• ByCGI Gulf Insights of the Week
  • Sunday, 19 April 2020
  • Published inApril 2020
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Country Risk Update - Bahrain

Risk Indicator  - DB5c
Risk Level        - High

Ratings Trend  Deteriorating

US-Iran tensions pose a risk to Bahrain’s domestic security; their deterioration in 2020 reversed a period of regional de-escalation in late 2019. A giant oil and gas find off the west coast offer the promise of vast wealth if it proves commercially viable to extract. Saudi Arabia's strong support for Bahrain provides a backstop to the economy.

Market Overview
UAE banks banned from firing nationals during COVID-19
Banks in the United Arab Emirates are not permitted to terminate the contracts of citizens due to the implications of the coronavirus pandemic, the central bank said in a statement on Thursday. The order does not include Emirati employees who have resigned or breached job duties that require letting them go, the regulator said. Workers’ salaries cannot be reduced in response to the virus outbreak, either. The Gulf nation earlier allowed private companies to alter employee contracts, allowing them to reduce salaries, and extend leaves. The vast majority of private-sector workers are expatriates. The central bank also encouraged lenders to take advantage of the support provided by the government to stabilize the private sector.
GEMS Education threatens to kick out students in 7 days if fees not paid 
GEMS Education is threatening to remove students from its distance learning programme if payments are not received by the middle of next week, Arabian Business has learned. In a terse e-mail from GEMS sent to parents that have been seen by Arabian Business, GEMS said that “this is a final reminder to settle your child’s school fees. If payment has not been received by 12 PM on Tuesday, 21st April 2020, then we have no choice but to remove your child from access to our remote learning programme from Wednesday, April 22.” 
DIFC announces three-month rent waivers for retailers
NMC Health Plc has bowed to creditor demands to be placed into administration, saying it’s in no position to contest Abu Dhabi Commercial Bank PJSC’s efforts to install new management. The troubled Middle Eastern hospital operator said on the eve of a London court hearing that it expects to be placed into administration “in due course”. NMC’s new executive chairman, Faisal Belhoul, had resisted creditors arguing that such a move would endanger lives as the coronavirus spreads across the United Arab Emirates.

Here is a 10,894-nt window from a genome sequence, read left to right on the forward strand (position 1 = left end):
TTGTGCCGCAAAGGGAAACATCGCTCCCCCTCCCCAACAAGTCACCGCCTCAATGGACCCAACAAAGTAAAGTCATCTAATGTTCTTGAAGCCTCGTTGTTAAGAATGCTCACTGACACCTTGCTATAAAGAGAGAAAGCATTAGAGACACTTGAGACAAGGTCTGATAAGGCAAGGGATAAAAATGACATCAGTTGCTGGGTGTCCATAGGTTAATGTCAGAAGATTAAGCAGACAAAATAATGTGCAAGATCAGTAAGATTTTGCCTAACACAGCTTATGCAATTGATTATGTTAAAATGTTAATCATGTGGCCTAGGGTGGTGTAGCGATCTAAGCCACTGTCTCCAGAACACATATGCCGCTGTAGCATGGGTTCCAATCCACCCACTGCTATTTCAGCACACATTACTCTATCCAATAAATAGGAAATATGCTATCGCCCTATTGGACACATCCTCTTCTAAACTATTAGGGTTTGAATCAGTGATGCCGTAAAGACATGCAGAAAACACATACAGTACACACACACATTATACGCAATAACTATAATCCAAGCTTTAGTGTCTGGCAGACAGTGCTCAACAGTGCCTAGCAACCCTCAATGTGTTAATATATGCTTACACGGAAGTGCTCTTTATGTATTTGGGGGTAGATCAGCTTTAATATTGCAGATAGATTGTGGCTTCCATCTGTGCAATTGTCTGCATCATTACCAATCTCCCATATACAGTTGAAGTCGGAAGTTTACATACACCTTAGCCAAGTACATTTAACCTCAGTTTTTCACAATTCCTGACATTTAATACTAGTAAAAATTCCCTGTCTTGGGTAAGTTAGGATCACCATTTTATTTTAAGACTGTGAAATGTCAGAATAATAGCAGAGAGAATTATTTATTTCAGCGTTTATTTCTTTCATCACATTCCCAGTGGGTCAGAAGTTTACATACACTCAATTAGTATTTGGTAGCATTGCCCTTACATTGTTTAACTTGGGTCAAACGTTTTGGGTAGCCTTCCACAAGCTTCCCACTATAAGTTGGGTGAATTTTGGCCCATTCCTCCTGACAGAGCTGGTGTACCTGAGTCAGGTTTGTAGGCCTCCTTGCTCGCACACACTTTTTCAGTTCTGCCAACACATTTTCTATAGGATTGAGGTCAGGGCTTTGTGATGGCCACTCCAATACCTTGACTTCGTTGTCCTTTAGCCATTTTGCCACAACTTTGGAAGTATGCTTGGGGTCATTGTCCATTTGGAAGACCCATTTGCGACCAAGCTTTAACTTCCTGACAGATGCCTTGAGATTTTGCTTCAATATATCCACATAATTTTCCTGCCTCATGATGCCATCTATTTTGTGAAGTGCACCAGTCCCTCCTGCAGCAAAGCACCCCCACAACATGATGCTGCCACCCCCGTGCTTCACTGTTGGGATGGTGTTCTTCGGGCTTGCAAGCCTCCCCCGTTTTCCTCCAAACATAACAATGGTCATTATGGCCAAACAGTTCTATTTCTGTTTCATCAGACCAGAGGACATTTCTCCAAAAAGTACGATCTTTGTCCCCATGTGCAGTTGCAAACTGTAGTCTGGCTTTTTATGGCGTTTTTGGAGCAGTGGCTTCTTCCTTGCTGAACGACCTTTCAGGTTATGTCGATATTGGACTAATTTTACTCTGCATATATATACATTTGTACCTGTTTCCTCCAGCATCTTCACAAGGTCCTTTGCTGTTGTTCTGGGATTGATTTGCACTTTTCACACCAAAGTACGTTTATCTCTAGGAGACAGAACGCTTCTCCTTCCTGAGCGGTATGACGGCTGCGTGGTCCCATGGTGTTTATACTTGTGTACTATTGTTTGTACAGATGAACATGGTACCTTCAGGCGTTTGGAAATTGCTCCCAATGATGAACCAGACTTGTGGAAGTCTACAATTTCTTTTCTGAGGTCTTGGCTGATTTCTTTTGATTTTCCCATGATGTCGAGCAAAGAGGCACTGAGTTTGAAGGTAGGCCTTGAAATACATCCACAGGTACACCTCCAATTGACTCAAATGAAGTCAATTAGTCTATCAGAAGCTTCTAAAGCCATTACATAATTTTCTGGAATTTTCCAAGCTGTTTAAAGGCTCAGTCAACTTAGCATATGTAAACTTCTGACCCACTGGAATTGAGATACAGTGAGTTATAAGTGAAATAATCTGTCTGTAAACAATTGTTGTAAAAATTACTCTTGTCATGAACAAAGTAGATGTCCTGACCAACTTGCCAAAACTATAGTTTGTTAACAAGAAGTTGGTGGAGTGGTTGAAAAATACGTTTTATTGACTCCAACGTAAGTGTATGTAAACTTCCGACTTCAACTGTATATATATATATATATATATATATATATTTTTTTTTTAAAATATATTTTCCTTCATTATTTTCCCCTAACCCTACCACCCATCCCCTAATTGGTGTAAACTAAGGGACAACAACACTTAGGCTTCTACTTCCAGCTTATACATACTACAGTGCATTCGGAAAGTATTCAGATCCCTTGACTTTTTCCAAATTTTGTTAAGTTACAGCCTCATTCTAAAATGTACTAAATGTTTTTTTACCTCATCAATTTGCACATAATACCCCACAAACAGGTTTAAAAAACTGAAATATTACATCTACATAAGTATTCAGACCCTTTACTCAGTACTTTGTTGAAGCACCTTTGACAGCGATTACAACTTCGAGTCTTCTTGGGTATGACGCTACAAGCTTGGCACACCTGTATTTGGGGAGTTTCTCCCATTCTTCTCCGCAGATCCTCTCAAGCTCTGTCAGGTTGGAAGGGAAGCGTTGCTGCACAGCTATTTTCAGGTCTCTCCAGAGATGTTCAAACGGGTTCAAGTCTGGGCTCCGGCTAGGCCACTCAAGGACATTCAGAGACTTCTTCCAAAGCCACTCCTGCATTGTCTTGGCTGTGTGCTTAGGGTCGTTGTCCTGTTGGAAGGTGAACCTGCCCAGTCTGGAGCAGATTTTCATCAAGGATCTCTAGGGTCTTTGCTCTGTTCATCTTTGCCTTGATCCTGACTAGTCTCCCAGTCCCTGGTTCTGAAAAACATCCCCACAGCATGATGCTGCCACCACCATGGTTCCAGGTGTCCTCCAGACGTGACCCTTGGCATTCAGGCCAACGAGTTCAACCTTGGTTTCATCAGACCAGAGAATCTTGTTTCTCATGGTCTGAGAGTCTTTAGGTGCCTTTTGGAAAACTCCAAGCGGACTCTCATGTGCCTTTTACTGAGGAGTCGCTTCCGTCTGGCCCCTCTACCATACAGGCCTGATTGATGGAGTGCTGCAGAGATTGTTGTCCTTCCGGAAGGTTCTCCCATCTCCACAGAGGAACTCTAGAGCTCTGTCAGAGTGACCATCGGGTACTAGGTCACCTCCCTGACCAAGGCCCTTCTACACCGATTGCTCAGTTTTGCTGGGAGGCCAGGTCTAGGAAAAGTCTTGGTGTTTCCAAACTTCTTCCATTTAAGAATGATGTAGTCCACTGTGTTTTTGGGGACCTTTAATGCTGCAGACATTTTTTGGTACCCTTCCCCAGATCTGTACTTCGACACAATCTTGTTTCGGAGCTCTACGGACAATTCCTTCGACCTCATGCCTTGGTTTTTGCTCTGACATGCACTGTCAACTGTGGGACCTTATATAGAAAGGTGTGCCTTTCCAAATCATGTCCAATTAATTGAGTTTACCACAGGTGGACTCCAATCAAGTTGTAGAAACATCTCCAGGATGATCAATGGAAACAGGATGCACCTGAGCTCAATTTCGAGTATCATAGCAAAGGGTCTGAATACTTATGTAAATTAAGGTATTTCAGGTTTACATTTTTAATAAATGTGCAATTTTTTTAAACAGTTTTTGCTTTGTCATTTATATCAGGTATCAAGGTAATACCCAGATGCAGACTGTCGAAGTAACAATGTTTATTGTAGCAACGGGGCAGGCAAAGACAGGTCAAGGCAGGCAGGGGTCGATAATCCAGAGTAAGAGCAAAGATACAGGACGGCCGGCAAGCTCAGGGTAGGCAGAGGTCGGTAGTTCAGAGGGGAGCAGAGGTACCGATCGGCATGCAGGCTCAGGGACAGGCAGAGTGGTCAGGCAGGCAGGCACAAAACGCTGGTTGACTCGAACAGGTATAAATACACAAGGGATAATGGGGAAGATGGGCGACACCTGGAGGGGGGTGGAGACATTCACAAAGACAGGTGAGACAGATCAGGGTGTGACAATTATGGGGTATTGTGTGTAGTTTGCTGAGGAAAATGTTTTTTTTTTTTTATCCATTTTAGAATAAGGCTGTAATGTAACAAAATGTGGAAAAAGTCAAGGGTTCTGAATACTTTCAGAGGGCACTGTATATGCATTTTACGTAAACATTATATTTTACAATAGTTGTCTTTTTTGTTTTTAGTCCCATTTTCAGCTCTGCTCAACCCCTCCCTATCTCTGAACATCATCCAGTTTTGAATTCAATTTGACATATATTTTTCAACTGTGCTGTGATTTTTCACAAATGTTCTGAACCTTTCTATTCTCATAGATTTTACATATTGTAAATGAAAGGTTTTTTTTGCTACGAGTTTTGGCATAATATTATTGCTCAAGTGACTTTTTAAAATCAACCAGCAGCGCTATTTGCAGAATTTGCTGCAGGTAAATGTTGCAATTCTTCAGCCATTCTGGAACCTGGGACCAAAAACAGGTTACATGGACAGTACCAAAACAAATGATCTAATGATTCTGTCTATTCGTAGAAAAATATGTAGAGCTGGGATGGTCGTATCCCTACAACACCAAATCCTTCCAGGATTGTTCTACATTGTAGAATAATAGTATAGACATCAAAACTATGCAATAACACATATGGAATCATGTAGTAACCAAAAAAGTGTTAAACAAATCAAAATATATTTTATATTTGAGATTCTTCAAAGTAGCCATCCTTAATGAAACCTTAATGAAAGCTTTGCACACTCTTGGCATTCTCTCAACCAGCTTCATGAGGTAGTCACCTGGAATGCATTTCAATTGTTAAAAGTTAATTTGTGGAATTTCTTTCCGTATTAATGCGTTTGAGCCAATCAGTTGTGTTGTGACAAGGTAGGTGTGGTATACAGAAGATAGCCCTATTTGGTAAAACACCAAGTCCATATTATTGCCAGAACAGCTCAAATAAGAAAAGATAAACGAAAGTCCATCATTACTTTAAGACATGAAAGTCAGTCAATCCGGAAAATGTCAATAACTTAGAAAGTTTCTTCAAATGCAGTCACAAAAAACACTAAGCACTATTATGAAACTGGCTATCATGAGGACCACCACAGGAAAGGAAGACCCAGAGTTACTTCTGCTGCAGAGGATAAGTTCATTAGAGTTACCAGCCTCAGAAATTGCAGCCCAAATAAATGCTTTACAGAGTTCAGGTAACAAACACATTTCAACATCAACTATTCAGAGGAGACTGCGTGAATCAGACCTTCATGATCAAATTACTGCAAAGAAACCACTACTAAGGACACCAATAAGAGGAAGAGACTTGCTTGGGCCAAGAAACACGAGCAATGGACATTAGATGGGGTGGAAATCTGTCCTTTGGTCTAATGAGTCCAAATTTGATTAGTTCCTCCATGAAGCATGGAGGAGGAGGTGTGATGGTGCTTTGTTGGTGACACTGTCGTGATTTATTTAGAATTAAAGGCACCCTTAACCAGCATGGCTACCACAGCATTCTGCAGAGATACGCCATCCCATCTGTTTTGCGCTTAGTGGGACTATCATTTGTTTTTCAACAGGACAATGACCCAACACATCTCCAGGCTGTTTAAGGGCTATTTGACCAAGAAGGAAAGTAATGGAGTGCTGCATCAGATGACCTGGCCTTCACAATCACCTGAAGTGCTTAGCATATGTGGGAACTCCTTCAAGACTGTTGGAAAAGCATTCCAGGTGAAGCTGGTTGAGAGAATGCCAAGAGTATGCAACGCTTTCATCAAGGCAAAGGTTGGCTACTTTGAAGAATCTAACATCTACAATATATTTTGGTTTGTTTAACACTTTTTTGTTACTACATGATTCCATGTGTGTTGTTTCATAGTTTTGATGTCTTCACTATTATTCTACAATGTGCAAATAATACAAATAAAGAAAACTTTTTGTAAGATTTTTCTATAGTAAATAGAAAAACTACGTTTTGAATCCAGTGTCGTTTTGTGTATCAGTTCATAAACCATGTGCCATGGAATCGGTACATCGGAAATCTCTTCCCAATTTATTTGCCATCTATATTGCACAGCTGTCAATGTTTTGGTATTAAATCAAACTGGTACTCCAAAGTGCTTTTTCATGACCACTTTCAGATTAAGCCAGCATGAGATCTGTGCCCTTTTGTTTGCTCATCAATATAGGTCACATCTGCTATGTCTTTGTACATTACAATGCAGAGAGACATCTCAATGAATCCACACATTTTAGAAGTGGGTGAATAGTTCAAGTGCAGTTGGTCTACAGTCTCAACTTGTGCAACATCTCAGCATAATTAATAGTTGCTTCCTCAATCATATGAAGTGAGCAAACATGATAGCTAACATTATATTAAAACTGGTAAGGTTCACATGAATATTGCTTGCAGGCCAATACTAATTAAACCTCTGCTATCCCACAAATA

Commodity Tracker
Oil prices continue to decline as gloomy demand outlooks persist due to the coronavirus pandemic. The downward momentum in oil prices was reported this week even after OPEC agreed to a historic production cut in an effort to stabilize the industry. US West Texas Intermediate (WTI) crude plunged by 13.22% to settle at $19.75 on 16 April. The global benchmark Brent crude slumped by 11.63% over the week to settle at $27.82 on Thursday. Gold price decreased by 0.26% to reach $1731.70 per ounce on Thursday.
Stock Market Update
The main index of the Abu Dhabi Securities Exchange declined by 3.50% or 144.17 points to close at 3,969.51 points. The telecom sector plunged by 5.28% followed by real estate and energy, which lost 1.71% and 0.13%, respectively. The DFM’s general index increased by 1.63% to end the week at 1,859.79 points on Thursday. Tadawul (TASI) recorded losses during the week that ended 16 April, after rising for three consecutive weeks. TASI lost 5.35% and closed at 6,631.69 points. Bahrain’s All Share Index marginally increased by 0.97% to close at 1,312.94 points on Thursday. Industries and investment sectors witnessed a decline by 3.25% and 0.46% respectively as compared to last week. MSM30 edged up by 1.93% to close at 3,539.54 points on 16 April. Kuwait’s All Share Market Index increased by 3.27% over the week to close at 4746.44 points.
CRIF D&B Business Update
As covid19 continues its spread around the world, more and more companies are asking their employees to stay away from the office. Most of our 'Field Due Diligence' - CCAM partners needed in-person meetings to establish trust in individuals and entities they do business with. They have, in most part, required real-life meetings with potential borrowers, to process their credit transactions. Luckily, modern technology enables us to conduct due diligence without needing to be in the same room.
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